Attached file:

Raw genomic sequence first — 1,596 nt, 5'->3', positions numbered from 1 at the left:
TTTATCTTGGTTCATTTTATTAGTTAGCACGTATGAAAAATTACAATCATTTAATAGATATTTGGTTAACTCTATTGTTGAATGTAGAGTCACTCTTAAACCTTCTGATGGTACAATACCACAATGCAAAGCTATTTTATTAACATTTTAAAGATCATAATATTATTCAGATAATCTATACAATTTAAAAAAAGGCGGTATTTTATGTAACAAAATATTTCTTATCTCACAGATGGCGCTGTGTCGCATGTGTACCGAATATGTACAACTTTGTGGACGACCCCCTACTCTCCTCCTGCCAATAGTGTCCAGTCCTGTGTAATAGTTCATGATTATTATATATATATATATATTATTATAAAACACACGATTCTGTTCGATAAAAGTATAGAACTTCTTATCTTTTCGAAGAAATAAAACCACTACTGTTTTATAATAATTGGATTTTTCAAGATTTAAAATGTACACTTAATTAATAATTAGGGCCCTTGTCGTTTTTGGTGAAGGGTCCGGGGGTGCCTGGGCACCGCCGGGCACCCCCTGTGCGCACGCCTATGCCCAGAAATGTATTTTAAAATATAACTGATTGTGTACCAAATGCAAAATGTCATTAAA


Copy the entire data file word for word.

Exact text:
Raw genomic sequence first — 1,596 nt, 5'->3', positions numbered from 1 at the left:
TTTATCTTGGTTCATTTTATTAGTTAGCACGTATGAAAAATTACAATCATTTAATAGATATTTGGTTAACTCTATTGTTGAATGTAGAGTCACTCTTAAACCTTCTGATGGTACAATACCACAATGCAAAGCTATTTTATTAACATTTTAAAGATCATAATATTATTCAGATAATCTATACAATTTAAAAAAAGGCGGTATTTTATGTAACAAAATATTTCTTATCTCACAGATGGCGCTGTGTCGCATGTGTACCGAATATGTACAACTTTGTGGACGACCCCCTACTCTCCTCCTGCCAATAGTGTCCAGTCCTGTGTAATAGTTCATGATTATTATATATATATATATATTATTATAAAACACACGATTCTGTTCGATAAAAGTATAGAACTTCTTATCTTTTCGAAGAAATAAAACCACTACTGTTTTATAATAATTGGATTTTTCAAGATTTAAAATGTACACTTAATTAATAATTAGGGCCCTTGTCGTTTTTGGTGAAGGGTCCGGGGGTGCCTGGGCACCGCCGGGCACCCCCTGTGCGCACGCCTATGCCCAGAAATGTATTTTAAAATATAACTGATTGTGTACCAAATGCAAAATGTCATTAAA